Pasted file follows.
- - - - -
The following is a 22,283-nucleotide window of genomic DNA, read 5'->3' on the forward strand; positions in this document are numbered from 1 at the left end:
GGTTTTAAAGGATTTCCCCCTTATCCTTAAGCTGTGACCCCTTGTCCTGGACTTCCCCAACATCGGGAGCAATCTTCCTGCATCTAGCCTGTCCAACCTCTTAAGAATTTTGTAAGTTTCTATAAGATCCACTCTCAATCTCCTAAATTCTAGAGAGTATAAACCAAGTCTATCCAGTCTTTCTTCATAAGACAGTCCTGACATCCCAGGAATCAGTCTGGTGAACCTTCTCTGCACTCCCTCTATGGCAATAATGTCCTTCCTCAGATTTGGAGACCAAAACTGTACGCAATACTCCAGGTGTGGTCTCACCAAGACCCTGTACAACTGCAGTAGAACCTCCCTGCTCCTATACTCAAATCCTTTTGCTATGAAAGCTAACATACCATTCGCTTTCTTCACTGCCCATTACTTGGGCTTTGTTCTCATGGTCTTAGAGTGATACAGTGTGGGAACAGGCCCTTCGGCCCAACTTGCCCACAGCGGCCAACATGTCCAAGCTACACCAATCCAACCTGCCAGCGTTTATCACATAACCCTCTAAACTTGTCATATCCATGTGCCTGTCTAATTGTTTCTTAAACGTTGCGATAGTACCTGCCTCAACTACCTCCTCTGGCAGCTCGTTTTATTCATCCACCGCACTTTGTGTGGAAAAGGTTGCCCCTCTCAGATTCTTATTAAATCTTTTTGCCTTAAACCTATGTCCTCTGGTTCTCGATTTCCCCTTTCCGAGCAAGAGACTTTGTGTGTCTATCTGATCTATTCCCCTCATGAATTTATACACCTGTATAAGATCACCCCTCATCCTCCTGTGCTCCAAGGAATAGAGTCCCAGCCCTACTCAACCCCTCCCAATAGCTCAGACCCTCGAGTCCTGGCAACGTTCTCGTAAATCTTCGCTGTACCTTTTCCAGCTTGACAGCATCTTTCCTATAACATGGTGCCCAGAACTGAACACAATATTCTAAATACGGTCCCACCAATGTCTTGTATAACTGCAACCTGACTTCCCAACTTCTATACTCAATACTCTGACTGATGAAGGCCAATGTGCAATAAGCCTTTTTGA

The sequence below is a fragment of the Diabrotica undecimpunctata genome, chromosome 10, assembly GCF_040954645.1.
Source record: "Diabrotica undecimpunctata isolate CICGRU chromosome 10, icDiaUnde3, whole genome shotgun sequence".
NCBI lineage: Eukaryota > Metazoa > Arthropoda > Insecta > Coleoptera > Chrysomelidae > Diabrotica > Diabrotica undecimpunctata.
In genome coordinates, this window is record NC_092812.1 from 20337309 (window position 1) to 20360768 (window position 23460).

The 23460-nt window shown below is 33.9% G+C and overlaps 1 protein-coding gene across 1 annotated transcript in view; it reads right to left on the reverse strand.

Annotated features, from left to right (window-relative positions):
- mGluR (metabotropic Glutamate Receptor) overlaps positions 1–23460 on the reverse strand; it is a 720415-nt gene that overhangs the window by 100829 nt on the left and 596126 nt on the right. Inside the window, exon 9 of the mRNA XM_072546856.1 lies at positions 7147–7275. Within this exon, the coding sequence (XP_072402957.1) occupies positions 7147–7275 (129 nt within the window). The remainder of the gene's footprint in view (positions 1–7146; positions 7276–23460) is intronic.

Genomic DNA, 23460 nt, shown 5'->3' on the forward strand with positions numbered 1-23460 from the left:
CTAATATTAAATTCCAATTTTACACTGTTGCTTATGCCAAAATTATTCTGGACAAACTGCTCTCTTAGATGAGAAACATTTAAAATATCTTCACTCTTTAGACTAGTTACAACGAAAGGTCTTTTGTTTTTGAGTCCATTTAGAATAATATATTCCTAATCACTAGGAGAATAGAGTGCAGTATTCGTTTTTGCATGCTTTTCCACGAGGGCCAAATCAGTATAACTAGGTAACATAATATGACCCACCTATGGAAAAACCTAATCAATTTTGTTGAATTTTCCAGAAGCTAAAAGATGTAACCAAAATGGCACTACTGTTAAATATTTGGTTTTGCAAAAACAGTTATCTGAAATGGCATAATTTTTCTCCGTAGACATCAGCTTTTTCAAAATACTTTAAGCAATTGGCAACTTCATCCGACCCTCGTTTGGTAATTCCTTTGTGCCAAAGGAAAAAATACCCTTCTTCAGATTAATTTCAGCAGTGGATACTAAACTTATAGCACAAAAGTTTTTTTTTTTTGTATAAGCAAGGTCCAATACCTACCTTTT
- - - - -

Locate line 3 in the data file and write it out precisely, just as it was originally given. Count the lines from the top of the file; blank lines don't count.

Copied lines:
The sequence below is a fragment of the Diabrotica undecimpunctata genome, chromosome 10, assembly GCF_040954645.1.